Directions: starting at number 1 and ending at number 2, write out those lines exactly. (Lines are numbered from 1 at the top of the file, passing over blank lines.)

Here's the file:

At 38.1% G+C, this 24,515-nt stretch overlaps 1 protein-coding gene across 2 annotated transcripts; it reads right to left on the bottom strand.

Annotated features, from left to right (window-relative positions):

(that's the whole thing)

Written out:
At 38.1% G+C, this 24,515-nt stretch overlaps 1 protein-coding gene across 2 annotated transcripts; it reads right to left on the bottom strand.

Annotated features, from left to right (window-relative positions):